In the morning we headed out of Kathmandu Valley to a village where Dr Umesh has been helping for some time. All along the way the devastation of the earthquake can be seen, with twisted and broken buildings scattered between the lucky ones with no apparent damage, the ones with small cracks, those with deep and ominous cracks, and those missing parts of walls and roofs. Out of the valley it is clearer still in the rural communities that the traditional mud brick or stone walls are the most affected as they have little mortar and certainly no metal rod internal support to hold them together.
To get to the village, we leave the highway and have to cross a wire suspension bridge, passed a temporary settlement for truck drivers and their families, and up a rough dirt road. This village is well-placed to catch the sun but the villagers have only the income of their vegetable crops, which is quite meager.
We stop at one of the head’s of the village. The cement and stone building is low and modest, even more so now as the entire main living area has lost its walls. The basement below has some modest cracks but has weathered the tremors, although structurally it may be a different story. Six people live here and already other community members are helping clear the wreckage to start salvaging and rebuilding. Rumours of government support for homeowners runs between 25,000 to 40,000 rupees (AUD$330-530) per home. It won’t go far.
If the house had collapsed in its entirety, the cow and goats under the house would have been in trouble. Back in Kathmandu, 13 cows (as backyard dairy) were buried by a collapsing adjacent building. Only five could be rescued. In Nepal many people even in the city have one or two animals and small micro-farms are still important livelihoods.
After checking the animals in the village, the next call is to a small dairy back in the Kathmandu Valley. A large house has collapsed across the normal access road and it requires a detour. Other roads are also blocked due to unstable buildings. The proliferation of 4 story buildings means the risk is magnified. At the dairy we check the buildings and animals. Walls came down but the animals are all fortunately safe.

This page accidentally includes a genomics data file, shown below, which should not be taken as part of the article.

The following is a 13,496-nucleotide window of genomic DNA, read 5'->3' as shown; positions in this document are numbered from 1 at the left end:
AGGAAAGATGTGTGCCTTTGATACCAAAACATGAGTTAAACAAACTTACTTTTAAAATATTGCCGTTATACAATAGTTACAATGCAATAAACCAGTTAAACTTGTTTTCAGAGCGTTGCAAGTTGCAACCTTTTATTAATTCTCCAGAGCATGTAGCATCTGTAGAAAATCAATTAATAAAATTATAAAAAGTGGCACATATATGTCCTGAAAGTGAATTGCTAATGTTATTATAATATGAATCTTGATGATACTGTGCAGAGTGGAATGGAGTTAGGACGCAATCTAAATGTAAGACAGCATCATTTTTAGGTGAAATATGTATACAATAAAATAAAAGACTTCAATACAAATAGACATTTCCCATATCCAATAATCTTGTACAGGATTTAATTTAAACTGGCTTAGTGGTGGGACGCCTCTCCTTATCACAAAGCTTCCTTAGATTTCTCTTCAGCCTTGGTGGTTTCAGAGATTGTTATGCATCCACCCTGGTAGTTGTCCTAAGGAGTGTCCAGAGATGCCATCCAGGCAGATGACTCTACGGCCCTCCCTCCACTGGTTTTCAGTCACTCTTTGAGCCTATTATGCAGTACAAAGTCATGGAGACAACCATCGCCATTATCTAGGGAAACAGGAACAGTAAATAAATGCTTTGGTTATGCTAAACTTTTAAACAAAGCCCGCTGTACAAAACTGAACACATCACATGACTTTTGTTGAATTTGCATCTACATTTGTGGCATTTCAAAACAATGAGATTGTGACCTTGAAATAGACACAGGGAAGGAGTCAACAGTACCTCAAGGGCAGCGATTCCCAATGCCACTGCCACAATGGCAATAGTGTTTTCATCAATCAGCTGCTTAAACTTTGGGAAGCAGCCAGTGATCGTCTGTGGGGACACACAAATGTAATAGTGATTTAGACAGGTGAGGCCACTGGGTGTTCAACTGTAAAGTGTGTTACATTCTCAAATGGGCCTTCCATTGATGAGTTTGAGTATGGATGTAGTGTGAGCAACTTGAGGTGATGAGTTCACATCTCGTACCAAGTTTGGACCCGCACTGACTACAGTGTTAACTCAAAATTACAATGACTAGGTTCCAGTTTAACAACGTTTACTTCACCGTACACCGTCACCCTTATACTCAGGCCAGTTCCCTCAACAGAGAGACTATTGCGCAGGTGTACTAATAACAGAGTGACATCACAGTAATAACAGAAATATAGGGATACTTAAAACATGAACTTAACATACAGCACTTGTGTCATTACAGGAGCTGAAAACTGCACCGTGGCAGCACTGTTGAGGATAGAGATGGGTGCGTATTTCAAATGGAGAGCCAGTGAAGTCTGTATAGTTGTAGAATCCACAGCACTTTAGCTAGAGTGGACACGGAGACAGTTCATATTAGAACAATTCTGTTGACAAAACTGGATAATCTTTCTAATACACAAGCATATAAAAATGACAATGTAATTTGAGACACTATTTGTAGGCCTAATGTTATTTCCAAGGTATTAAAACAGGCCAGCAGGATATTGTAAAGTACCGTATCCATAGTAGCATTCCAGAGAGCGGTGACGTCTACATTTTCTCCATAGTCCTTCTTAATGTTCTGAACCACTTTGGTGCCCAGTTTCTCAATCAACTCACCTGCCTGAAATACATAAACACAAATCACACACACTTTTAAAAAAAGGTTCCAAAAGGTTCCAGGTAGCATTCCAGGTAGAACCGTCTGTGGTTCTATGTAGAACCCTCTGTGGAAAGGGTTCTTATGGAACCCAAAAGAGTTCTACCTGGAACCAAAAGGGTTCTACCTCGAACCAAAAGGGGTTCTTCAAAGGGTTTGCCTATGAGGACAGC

A call comes in from near Bhaktapur of an injured cow, unable to stand. When we arrive we see it is due to another wall collapse. The cow is under a temporary shelter. She wants to stand but can’t and is distressed. I fear the worst. Dr Umesh methodically checks for injuries and the cause of the problem. Fortunately he finds it is only a broken rib and bruising and slight lacerations on her back from falling bricks. She is given analgesia for the pain and some other medication to help her mend. We will revisit and follow up. She also needs her hoofs trimmed as they are terribly overgrown. Family and friends gather around and are relieved that the cow will recover. A young girl sweeps biting insects from her side.
We are near Dr Umesh’s friend Dr Pranav who we were with a few days ago. We ring and go out to discuss the new program that starts tomorrow. International animal groups and locals met recently to organize a search and care program to ensure all parts of the valley and beyond are examined. With still few calls coming in from the public, this kind of coordination, that can still be difficult to set up in the west, is even more important here. Dr Umesh and others will be looking at the Lalitpur area, while Dr Pranav will be in this area. Obviously people will cross areas when needs must.
On our return to Kopan we pass through Bhaktapur town. The devastation is really beyond words. People are now walking around despite the cracks, crooked walls, leaning edifices and recent carnage. The stories from here of the trauma, chaos, howling grief are quite frightening. Corpses piled seven deep at the crematorium, people carrying horribly broken victims in front of their family members to makeshift ambulances to arrive at overrun hospitals… yet on a dry afternoon rescue workers returning from their shifts mix with residents seemingly strolling along taking in the beautiful weather and the old town.
Between Bhaktapur and the old part of Thimi there are sections of high rise older buildings completely devastated and crippled. This really is a gargantuan task for Nepal. As darkness falls and the dust continues to worsen the sense of the overwhelming is hard to push down.